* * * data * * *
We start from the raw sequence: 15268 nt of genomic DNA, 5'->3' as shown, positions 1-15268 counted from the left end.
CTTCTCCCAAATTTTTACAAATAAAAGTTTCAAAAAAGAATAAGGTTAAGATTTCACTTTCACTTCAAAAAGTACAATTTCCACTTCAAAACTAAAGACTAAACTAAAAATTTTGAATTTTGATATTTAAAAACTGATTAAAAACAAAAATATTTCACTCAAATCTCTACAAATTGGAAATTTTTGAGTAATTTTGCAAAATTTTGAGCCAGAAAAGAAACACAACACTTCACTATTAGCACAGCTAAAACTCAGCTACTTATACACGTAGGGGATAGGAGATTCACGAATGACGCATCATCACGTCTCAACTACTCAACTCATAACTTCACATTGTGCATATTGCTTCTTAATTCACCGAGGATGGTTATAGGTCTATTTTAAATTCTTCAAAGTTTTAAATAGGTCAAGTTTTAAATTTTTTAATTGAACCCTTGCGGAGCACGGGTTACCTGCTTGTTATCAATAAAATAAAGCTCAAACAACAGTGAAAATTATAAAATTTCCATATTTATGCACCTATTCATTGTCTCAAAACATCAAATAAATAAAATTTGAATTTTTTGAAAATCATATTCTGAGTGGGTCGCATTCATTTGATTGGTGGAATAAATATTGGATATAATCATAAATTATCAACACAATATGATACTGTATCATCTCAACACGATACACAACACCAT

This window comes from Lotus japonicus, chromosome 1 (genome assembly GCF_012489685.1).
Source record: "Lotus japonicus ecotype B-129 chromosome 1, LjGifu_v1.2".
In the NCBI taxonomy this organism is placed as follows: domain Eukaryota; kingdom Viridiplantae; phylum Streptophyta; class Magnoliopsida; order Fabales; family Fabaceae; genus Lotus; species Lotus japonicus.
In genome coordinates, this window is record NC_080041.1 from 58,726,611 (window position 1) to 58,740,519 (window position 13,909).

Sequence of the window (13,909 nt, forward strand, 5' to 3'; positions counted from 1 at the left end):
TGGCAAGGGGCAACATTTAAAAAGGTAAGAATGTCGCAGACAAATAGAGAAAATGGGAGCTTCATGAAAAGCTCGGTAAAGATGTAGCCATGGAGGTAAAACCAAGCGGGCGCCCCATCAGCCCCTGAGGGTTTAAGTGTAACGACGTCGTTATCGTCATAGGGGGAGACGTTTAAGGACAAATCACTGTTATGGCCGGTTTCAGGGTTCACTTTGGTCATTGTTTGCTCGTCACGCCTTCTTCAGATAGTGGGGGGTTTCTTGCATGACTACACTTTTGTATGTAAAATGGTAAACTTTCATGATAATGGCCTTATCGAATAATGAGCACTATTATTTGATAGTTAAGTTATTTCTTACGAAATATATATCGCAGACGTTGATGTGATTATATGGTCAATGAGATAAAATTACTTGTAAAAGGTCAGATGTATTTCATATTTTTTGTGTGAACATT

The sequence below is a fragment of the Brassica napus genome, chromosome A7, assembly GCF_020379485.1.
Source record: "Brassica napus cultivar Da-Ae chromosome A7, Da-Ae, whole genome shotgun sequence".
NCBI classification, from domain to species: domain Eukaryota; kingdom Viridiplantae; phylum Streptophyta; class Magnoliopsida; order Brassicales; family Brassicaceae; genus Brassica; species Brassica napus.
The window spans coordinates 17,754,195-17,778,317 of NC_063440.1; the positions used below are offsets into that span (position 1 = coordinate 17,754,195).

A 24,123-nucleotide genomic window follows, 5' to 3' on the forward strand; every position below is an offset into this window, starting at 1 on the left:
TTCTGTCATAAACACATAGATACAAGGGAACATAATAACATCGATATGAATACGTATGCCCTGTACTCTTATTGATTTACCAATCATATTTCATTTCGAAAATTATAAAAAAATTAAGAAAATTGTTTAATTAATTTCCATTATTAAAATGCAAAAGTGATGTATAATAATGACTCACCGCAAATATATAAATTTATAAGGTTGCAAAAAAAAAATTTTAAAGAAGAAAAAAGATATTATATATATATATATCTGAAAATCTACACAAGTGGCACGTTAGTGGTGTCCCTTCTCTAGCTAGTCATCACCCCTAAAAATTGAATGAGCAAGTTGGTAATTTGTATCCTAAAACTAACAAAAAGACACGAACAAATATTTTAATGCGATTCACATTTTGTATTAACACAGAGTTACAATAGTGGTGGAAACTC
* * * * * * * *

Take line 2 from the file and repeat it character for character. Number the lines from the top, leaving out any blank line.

CTTCTCCCAAATTTTTACAAATAAAAGTTTCAAAAAAGAATAAGGTTAAGATTTCACTTTCACTTCAAAAAGTACAATTTCCACTTCAAAACTAAAGACTAAACTAAAAATTTTGAATTTTGATATTTAAAAACTGATTAAAAACAAAAATATTTCACTCAAATCTCTACAAATTGGAAATTTTTGAGTAATTTTGCAAAATTTTGAGCCAGAAAAGAAACACAACACTTCACTATTAGCACAGCTAAAACTCAGCTACTTATACACGTAGGGGATAGGAGATTCACGAATGACGCATCATCACGTCTCAACTACTCAACTCATAACTTCACATTGTGCATATTGCTTCTTAATTCACCGAGGATGGTTATAGGTCTATTTTAAATTCTTCAAAGTTTTAAATAGGTCAAGTTTTAAATTTTTTAATTGAACCCTTGCGGAGCACGGGTTACCTGCTTGTTATCAATAAAATAAAGCTCAAACAACAGTGAAAATTATAAAATTTCCATATTTATGCACCTATTCATTGTCTCAAAACATCAAATAAATAAAATTTGAATTTTTTGAAAATCATATTCTGAGTGGGTCGCATTCATTTGATTGGTGGAATAAATATTGGATATAATCATAAATTATCAACACAATATGATACTGTATCATCTCAACACGATACACAACACCAT